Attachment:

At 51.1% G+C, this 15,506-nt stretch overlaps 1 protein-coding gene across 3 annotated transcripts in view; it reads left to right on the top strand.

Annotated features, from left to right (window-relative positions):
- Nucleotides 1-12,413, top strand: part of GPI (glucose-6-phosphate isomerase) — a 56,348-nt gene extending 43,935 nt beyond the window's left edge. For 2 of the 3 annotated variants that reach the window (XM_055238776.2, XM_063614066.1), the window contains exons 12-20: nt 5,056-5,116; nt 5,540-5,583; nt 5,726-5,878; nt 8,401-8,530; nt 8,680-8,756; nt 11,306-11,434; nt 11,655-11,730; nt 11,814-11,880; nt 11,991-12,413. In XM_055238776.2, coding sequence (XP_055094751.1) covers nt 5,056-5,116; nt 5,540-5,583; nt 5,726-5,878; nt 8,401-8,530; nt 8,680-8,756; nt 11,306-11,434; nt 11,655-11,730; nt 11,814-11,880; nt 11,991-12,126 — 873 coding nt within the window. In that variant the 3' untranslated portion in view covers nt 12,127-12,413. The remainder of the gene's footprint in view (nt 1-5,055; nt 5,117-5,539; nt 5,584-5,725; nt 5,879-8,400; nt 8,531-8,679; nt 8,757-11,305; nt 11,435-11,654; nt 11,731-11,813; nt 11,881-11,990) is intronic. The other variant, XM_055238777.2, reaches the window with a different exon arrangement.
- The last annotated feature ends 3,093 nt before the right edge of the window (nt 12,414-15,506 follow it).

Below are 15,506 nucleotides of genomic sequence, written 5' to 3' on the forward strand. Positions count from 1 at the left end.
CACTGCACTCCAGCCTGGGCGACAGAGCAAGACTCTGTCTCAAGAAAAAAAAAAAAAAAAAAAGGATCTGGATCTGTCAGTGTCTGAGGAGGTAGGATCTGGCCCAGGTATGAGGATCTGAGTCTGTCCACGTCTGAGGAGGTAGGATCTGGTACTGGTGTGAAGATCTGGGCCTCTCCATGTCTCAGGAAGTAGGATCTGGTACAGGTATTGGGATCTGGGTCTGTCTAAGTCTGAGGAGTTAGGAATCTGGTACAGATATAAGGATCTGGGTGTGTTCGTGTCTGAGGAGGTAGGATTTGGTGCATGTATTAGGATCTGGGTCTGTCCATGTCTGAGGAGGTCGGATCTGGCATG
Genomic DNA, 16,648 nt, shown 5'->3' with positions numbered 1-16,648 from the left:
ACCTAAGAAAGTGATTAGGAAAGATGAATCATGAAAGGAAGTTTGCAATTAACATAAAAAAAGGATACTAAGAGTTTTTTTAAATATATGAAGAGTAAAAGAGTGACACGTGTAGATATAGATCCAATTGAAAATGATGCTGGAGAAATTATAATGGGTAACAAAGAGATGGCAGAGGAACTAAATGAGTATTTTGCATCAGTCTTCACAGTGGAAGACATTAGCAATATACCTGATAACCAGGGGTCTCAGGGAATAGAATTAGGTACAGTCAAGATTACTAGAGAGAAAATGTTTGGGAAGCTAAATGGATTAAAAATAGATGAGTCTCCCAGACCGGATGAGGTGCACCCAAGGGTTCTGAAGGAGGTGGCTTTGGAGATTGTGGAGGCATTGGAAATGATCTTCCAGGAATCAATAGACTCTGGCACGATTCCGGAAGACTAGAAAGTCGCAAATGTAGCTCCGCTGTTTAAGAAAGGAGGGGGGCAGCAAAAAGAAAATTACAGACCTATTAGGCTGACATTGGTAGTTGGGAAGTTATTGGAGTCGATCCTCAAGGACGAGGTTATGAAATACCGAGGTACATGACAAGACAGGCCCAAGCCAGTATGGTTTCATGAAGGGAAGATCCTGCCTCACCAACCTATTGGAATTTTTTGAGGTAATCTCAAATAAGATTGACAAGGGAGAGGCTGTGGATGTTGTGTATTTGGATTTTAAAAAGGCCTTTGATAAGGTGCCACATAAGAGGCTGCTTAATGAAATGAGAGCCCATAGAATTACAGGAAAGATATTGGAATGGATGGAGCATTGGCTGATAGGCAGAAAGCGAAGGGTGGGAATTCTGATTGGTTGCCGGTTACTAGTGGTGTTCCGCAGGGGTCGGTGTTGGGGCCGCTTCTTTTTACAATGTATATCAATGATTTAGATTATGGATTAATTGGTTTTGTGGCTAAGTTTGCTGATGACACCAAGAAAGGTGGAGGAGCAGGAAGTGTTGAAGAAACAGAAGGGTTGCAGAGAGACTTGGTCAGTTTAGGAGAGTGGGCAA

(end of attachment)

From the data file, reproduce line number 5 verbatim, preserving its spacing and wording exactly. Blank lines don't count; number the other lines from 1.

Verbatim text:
Below are 15,506 nucleotides of genomic sequence, written 5' to 3' on the forward strand. Positions count from 1 at the left end.